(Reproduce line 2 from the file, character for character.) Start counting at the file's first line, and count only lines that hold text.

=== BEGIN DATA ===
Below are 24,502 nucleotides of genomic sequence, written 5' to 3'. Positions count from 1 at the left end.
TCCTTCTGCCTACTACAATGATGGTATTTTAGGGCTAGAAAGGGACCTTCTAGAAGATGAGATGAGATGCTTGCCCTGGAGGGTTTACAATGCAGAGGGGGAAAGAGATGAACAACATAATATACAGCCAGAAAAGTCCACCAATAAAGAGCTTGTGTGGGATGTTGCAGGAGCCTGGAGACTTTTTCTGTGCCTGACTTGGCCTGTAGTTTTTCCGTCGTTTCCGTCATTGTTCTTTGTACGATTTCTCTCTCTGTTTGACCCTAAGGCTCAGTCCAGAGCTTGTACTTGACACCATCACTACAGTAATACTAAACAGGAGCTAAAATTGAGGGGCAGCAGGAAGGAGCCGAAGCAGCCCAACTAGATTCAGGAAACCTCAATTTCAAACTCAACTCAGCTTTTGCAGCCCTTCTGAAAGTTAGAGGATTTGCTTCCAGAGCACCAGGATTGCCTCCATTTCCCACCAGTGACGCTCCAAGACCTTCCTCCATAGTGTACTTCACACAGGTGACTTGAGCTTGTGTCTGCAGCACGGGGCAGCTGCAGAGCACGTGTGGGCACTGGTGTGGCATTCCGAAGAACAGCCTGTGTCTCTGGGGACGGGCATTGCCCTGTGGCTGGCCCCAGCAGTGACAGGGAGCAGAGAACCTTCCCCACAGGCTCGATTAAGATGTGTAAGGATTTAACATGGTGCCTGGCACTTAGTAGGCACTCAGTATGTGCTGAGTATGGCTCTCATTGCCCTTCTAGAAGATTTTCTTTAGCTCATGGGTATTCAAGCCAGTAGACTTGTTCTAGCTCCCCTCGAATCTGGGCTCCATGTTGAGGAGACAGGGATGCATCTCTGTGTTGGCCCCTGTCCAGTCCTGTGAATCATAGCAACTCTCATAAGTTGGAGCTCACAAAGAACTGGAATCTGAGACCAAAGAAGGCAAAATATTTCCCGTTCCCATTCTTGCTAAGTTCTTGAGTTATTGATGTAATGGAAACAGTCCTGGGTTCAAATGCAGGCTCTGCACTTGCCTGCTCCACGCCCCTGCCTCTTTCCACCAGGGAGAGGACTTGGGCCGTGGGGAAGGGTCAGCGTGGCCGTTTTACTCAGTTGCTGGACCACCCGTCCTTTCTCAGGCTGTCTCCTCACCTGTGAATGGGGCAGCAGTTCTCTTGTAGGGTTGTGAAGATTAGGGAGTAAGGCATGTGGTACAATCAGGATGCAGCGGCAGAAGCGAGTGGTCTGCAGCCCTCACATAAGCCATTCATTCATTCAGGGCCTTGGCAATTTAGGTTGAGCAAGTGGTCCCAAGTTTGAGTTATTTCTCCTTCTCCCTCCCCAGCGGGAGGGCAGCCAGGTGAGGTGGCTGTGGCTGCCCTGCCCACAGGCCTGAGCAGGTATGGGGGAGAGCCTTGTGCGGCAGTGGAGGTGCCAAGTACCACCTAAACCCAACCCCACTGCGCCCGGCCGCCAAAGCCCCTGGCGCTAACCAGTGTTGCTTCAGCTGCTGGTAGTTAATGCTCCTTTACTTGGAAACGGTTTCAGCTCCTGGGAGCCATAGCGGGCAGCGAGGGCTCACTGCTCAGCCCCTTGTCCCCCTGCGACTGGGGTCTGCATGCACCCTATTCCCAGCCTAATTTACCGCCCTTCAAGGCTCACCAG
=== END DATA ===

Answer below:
TCCTTCTGCCTACTACAATGATGGTATTTTAGGGCTAGAAAGGGACCTTCTAGAAGATGAGATGAGATGCTTGCCCTGGAGGGTTTACAATGCAGAGGGGGAAAGAGATGAACAACATAATATACAGCCAGAAAAGTCCACCAATAAAGAGCTTGTGTGGGATGTTGCAGGAGCCTGGAGACTTTTTCTGTGCCTGACTTGGCCTGTAGTTTTTCCGTCGTTTCCGTCATTGTTCTTTGTACGATTTCTCTCTCTGTTTGACCCTAAGGCTCAGTCCAGAGCTTGTACTTGACACCATCACTACAGTAATACTAAACAGGAGCTAAAATTGAGGGGCAGCAGGAAGGAGCCGAAGCAGCCCAACTAGATTCAGGAAACCTCAATTTCAAACTCAACTCAGCTTTTGCAGCCCTTCTGAAAGTTAGAGGATTTGCTTCCAGAGCACCAGGATTGCCTCCATTTCCCACCAGTGACGCTCCAAGACCTTCCTCCATAGTGTACTTCACACAGGTGACTTGAGCTTGTGTCTGCAGCACGGGGCAGCTGCAGAGCACGTGTGGGCACTGGTGTGGCATTCCGAAGAACAGCCTGTGTCTCTGGGGACGGGCATTGCCCTGTGGCTGGCCCCAGCAGTGACAGGGAGCAGAGAACCTTCCCCACAGGCTCGATTAAGATGTGTAAGGATTTAACATGGTGCCTGGCACTTAGTAGGCACTCAGTATGTGCTGAGTATGGCTCTCATTGCCCTTCTAGAAGATTTTCTTTAGCTCATGGGTATTCAAGCCAGTAGACTTGTTCTAGCTCCCCTCGAATCTGGGCTCCATGTTGAGGAGACAGGGATGCATCTCTGTGTTGGCCCCTGTCCAGTCCTGTGAATCATAGCAACTCTCATAAGTTGGAGCTCACAAAGAACTGGAATCTGAGACCAAAGAAGGCAAAATATTTCCCGTTCCCATTCTTGCTAAGTTCTTGAGTTATTGATGTAATGGAAACAGTCCTGGGTTCAAATGCAGGCTCTGCACTTGCCTGCTCCACGCCCCTGCCTCTTTCCACCAGGGAGAGGACTTGGGCCGTGGGGAAGGGTCAGCGTGGCCGTTTTACTCAGTTGCTGGACCACCCGTCCTTTCTCAGGCTGTCTCCTCACCTGTGAATGGGGCAGCAGTTCTCTTGTAGGGTTGTGAAGATTAGGGAGTAAGGCATGTGGTACAATCAGGATGCAGCGGCAGAAGCGAGTGGTCTGCAGCCCTCACATAAGCCATTCATTCATTCAGGGCCTTGGCAATTTAGGTTGAGCAAGTGGTCCCAAGTTTGAGTTATTTCTCCTTCTCCCTCCCCAGCGGGAGGGCAGCCAGGTGAGGTGGCTGTGGCTGCCCTGCCCACAGGCCTGAGCAGGTATGGGGGAGAGCCTTGTGCGGCAGTGGAGGTGCCAAGTACCACCTAAACCCAACCCCACTGCGCCCGGCCGCCAAAGCCCCTGGCGCTAACCAGTGTTGCTTCAGCTGCTGGTAGTTAATGCTCCTTTACTTGGAAACGGTTTCAGCTCCTGGGAGCCATAGCGGGCAGCGAGGGCTCACTGCTCAGCCCCTTGTCCCCCTGCGACTGGGGTCTGCATGCACCCTATTCCCAGCCTAATTTACCGCCCTTCAAGGCTCACCAG